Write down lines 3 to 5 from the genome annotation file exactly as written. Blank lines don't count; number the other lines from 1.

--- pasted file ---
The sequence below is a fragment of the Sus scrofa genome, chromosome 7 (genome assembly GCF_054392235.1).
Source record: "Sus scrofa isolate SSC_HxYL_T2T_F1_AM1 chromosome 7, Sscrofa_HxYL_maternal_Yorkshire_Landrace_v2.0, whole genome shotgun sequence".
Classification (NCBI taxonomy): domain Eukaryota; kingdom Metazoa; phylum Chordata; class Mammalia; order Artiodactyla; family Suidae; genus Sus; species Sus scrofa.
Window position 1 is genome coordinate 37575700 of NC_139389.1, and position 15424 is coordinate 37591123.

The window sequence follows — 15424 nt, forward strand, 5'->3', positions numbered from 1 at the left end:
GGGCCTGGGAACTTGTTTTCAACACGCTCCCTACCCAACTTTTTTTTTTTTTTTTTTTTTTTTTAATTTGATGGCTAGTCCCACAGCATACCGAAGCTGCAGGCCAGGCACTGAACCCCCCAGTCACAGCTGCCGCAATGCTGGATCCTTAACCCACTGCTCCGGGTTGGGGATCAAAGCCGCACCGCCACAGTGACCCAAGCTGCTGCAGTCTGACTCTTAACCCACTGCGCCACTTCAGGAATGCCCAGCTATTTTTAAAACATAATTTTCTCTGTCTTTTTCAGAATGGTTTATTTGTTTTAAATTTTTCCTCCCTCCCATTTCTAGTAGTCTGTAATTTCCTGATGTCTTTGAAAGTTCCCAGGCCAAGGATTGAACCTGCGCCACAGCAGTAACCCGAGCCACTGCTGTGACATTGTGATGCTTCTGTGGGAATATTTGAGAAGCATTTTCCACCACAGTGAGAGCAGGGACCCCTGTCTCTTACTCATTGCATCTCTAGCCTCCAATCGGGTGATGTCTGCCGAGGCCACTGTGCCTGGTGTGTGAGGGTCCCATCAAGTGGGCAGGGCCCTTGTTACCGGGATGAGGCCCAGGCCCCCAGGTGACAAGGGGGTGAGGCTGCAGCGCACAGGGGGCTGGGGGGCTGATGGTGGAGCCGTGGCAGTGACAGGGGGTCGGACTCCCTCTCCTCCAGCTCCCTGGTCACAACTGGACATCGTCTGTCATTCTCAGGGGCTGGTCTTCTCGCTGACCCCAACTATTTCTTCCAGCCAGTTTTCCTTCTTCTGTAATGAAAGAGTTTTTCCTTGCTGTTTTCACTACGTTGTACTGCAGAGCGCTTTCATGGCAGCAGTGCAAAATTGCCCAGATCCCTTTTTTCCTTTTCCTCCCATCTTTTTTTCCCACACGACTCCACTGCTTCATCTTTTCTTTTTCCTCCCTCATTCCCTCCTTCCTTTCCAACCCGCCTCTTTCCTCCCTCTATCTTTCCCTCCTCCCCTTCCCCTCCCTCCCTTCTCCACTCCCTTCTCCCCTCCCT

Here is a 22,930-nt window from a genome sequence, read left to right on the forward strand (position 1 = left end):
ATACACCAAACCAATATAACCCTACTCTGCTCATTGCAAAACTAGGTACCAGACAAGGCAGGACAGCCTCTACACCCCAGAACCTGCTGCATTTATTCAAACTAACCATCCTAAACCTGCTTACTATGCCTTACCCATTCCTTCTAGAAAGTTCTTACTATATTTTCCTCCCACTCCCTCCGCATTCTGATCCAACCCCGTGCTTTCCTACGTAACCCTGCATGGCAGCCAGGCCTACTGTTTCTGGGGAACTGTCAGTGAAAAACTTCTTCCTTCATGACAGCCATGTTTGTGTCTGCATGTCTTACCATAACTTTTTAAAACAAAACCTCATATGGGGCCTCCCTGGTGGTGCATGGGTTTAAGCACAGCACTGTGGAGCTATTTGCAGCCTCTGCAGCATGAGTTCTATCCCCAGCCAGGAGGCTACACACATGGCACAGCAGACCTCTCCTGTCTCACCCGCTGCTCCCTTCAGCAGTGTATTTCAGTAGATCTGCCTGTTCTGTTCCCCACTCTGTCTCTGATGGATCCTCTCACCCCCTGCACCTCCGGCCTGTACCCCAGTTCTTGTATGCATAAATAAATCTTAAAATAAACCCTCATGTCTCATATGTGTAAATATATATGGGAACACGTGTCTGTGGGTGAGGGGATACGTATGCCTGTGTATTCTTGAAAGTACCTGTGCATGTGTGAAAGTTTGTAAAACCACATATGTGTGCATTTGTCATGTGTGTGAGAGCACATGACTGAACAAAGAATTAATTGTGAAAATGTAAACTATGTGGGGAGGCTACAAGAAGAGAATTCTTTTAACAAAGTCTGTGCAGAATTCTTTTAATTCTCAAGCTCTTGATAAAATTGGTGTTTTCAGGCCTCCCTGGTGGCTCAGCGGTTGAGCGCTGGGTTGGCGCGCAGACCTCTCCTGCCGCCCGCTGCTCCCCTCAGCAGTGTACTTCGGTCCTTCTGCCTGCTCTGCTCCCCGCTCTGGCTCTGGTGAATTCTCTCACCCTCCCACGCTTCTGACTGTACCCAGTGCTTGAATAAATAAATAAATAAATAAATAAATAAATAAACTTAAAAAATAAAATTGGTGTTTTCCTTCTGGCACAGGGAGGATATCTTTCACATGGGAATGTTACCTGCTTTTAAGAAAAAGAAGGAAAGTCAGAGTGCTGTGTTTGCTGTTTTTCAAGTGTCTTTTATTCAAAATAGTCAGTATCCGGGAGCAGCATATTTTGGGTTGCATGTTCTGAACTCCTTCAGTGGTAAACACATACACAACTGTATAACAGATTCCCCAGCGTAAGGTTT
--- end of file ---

Classification (NCBI taxonomy): domain Eukaryota; kingdom Metazoa; phylum Chordata; class Mammalia; order Artiodactyla; family Suidae; genus Sus; species Sus scrofa.
Window position 1 is genome coordinate 37575700 of NC_139389.1, and position 15424 is coordinate 37591123.

The window sequence follows — 15424 nt, forward strand, 5'->3', positions numbered from 1 at the left end: